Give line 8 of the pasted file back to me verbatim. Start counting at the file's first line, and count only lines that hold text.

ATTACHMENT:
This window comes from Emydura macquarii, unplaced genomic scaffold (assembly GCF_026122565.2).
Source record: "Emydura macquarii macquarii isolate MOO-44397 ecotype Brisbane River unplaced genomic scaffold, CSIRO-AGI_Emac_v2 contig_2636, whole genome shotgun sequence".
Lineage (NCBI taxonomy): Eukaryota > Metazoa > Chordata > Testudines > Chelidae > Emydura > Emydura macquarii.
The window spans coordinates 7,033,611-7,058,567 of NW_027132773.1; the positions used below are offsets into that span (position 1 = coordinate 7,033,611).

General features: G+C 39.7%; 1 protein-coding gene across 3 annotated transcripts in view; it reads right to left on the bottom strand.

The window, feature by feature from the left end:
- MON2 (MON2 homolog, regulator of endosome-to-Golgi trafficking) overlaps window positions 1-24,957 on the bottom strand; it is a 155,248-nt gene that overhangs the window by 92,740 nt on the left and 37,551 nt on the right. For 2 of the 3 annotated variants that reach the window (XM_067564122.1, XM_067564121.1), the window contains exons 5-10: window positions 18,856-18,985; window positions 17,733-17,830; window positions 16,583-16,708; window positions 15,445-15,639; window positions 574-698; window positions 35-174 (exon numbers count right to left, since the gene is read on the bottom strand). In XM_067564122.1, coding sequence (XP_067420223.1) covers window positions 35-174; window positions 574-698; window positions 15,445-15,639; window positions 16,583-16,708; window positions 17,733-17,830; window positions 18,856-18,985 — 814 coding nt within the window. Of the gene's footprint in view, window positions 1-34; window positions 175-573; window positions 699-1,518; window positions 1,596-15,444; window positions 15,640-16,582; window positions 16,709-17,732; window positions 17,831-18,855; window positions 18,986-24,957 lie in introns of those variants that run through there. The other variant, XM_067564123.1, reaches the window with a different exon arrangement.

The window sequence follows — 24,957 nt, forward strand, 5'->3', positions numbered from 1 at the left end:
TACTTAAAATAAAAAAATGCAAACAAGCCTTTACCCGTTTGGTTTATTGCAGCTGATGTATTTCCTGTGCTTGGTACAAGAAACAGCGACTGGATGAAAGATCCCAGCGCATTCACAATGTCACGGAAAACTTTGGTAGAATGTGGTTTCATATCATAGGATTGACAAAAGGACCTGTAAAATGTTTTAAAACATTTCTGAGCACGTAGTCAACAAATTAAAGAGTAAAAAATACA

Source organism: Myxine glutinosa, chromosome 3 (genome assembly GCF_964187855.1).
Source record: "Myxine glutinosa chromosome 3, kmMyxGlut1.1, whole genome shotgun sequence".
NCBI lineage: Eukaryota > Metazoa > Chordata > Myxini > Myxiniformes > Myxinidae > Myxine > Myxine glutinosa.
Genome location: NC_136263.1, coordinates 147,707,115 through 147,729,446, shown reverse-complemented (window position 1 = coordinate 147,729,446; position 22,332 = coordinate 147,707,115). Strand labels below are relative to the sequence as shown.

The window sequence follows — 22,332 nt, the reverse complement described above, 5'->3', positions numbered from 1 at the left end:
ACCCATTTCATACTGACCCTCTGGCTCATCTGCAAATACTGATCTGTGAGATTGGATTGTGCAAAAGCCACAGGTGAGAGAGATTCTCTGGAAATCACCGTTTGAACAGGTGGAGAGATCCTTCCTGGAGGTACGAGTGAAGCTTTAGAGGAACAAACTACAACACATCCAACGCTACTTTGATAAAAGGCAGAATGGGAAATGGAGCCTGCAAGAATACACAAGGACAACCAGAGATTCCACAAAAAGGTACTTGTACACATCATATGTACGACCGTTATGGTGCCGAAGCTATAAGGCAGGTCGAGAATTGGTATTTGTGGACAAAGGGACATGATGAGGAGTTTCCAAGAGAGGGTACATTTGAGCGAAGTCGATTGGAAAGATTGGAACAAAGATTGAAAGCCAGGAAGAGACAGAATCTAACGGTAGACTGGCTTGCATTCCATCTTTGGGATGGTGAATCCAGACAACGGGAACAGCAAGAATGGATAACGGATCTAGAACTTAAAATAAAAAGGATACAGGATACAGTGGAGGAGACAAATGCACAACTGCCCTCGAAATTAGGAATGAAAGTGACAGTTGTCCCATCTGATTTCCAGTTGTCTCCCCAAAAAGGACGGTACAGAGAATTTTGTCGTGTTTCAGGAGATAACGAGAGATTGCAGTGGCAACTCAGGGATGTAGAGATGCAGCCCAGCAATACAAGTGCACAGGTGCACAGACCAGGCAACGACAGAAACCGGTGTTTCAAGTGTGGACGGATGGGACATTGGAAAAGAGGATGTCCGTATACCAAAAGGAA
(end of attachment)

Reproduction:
The window sequence follows — 24,957 nt, forward strand, 5'->3', positions numbered from 1 at the left end: